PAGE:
Centre for Regional and Local History


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On 5 October 2022, the Centre for Regional and Local History will celebrate the launch of our new name and new research spaces.

Founded in 1948, English Local History helped to establish local history as a respected academic discipline in the UK. In 1988, ELH moved to Marc Fitch House at 3-5 Salisbury Road, which we shared with the Centre for Urban History. In 2022, following a consultation process, and with a view to reflect better our broad geographical and thematic interests, we are relaunching under our new name and in our new research and library space in the Attenborough Tower as ‘The Centre for Regional and Local History’.

This rebranding coincides with the Centre’s move from Marc Fitch House to the Attenborough Building on the main campus. The Centre for Regional and Local History now shares the eight floor of the Attenborough building with our colleagues in the Centre for Urban History, East Midlands Oral History Archive, and Leicestershire Victoria County History, all of whom have also relocated from Marc Fitch House. Regional and Local History has two new library spaces for use by research students and colleagues: Attenborough 802 holds the collections of the Centre for Urban History and part of the Regional and Local History collections, and there are study desks for library users. On the first floor of the Attenborough seminar block, room 101 houses the remainder of our library collections, as well as a ‘flexible use’ seminar/research space.

The new name reflects the Centre for Regional and Local History’s strategic purpose, which is to teach and research history at the highest academic level through the lens of local studies. Under our new name, we will continue to extend the our academic reputation as the leading interdisciplinary research unit in the UK for the study of comparative local history by maintaining our broad chronological coverage (early medieval to modern), widening our geographical remit, and strengthening our commitment to landscape and environmental history, geography, archaeology, and social, cultural and gender history. We are also developing more diverse approaches to regional and local history by supporting research into Black, Asian and Minority Ethnic local histories, as well as histories of rural racism and exclusion. We are keen to hear from with colleagues across the University whose research interests intersect with our own.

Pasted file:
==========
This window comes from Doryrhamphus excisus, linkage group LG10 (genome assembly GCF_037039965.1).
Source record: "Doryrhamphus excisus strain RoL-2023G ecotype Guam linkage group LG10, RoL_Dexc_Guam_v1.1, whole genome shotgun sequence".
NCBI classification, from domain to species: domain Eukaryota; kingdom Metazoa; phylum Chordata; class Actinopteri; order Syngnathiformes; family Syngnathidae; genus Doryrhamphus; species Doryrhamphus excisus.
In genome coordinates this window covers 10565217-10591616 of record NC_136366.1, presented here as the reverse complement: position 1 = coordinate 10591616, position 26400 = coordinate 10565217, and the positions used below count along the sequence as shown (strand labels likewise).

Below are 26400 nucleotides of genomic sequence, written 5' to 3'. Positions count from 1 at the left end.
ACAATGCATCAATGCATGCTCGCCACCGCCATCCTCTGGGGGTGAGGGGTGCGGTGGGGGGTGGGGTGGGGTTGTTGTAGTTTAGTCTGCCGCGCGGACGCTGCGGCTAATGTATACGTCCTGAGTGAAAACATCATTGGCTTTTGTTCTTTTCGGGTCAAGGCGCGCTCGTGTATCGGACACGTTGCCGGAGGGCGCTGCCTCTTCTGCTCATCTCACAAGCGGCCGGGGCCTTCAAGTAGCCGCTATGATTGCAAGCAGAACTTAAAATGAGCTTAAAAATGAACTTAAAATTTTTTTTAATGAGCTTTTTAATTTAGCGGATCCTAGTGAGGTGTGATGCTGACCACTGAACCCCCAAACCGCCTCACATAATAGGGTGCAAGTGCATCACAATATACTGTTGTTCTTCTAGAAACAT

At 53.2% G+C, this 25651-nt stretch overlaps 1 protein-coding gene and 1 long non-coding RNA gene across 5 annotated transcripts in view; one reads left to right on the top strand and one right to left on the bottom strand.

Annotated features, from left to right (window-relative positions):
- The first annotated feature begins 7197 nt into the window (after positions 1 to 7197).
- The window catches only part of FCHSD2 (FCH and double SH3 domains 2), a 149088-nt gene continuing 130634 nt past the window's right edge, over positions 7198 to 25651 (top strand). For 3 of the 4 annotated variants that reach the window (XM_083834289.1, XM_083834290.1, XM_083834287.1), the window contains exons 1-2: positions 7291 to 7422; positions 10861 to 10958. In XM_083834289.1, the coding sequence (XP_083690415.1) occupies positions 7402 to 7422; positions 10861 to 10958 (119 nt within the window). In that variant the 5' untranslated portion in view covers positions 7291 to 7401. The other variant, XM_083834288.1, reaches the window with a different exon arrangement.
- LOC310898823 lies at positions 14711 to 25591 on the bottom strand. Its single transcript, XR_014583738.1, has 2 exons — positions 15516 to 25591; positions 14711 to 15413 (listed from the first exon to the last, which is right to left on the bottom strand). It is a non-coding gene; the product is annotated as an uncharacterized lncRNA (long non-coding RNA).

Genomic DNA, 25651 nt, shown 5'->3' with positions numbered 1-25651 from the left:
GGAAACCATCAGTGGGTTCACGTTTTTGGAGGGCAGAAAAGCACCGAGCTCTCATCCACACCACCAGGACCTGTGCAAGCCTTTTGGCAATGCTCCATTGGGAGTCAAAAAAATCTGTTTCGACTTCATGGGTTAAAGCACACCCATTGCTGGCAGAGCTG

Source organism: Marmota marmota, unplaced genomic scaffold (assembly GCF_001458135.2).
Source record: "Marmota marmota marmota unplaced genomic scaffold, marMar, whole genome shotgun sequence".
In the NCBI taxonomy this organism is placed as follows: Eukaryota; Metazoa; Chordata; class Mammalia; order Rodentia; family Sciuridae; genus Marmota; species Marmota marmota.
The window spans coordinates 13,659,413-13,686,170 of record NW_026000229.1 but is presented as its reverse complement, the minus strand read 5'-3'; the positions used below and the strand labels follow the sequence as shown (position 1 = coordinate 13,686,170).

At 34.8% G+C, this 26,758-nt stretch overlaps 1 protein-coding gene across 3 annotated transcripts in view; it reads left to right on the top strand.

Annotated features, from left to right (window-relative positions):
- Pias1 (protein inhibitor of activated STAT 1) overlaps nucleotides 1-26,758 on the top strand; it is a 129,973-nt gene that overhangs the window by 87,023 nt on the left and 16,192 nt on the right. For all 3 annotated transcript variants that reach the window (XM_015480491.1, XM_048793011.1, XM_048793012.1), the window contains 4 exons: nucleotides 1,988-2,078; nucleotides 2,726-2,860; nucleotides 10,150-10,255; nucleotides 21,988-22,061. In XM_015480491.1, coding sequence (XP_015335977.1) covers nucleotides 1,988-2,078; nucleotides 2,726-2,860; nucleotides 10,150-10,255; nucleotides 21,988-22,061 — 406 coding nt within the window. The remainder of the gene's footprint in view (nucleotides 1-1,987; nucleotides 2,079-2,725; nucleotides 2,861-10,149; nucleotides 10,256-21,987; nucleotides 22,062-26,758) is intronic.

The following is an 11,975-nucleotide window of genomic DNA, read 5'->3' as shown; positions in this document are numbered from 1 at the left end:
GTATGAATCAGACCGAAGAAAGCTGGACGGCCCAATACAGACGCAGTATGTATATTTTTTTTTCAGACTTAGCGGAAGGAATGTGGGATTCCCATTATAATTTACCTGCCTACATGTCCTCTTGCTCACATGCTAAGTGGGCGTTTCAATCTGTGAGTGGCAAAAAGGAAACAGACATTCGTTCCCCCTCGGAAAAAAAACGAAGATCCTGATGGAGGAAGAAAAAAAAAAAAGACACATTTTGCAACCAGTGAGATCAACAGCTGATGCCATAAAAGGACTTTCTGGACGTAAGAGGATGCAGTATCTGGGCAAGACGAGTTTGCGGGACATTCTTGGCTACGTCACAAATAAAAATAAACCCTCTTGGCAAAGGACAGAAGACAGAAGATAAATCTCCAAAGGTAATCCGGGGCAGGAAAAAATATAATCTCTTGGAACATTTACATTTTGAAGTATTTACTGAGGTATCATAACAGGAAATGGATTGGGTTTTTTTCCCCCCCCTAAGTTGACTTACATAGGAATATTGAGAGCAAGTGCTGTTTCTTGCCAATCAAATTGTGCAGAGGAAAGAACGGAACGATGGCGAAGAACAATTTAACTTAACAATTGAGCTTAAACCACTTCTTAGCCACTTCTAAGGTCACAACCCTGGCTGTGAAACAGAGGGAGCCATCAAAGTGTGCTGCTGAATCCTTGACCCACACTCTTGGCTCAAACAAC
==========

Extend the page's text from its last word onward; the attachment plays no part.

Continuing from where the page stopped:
News archive

Spotlight on the Centre

A conference organised by the Friends of the Centre for English Local History. Saturday 24 February 2018 at the Museum Studies Building, 19 University Road, Leicester.

Congratulations to one of the Centre's M3C students, Nicola Blacklaws, December 2017

Nicola has been awarded the Midland History Prize for her article- 'Old' and 'new' welfare: the Poor Law and social housing in Leicestershire, c.1925-1929

Local Population Studies Conference

Held on the theme of Population and Transport at the University of Leicester on 11 November 2017. It was co-organised by the Local Population Studies Society and the Friends of the Centre for English Local History.

Friends of ELH Trip to Staffordshire

The Friends took an excursion into Staffordshire, which included visits to the Stoke Museum and Gallery, and the Gladstone Pottery Museum on Saturday 23 September 2017. 

Hoskins Day 2017

Professor Dawn Hadley of the University of Sheffield, 2.30pm on Saturday 24 June 2017 in Ken Edwards LT1; on 'From Tents to Townhouses': The Viking Great Army and the Origin of the Borough of Torksey.

Charnwood Roots Heritage Festival

The Charnwood Roots Heritage Festival, Beaumanor Hall, Woodhouse, Sunday 21 May 2017.

Congratulations to one of the Centre's M3C students, Bethany Marsh, December 2016

Bethany has been awarded the Midland History Prize for her article ‘Lodging the Irish’: an exploratory study of refugee activity and local charity in Nottinghamshire, 1641-1651.

Exploring Leicestershire's History, Saturday 19 November 2016

Speakers included Dr Julie Attard, Dr Joe Harley, Dr Susan Kilby, Dr Pam Fisher and Delia Richards.

New History Lab, 4.30pm, Friday 28 October 2016, ATT002

Professor Steven Gunn, ‘Everyday Life and Accidental Death in Sixteenth-Century England’. 

'Battle-Scarred' Exhibition: Frontier, issue 3 (2016)

The work of Centre staff, honorary fellows and students has been showcased on pp. 26-29 of the autumn issue of the University's Postgraduate Research Magazine Frontier.

English Local History Graduate appointed to Fellowship, 8 October 2016

Nathan Murphy of Saratoga Springs, Utah, has been named the 165th Fellow of the American Society of Genealogists. Nathan undertook his MA in ELH back in 2004 and wrote his dissertation on indentured servants in mid seventeenth-century Devon.

Spotlight on the Centre Conference, Saturday 27 February 2016

Speakers included Keith Snell, Susan Kilby, Ian Bailey, Kevin Schurer, Hannah Worthen, Matt Tompkins, Katie Bridger and Steven King.

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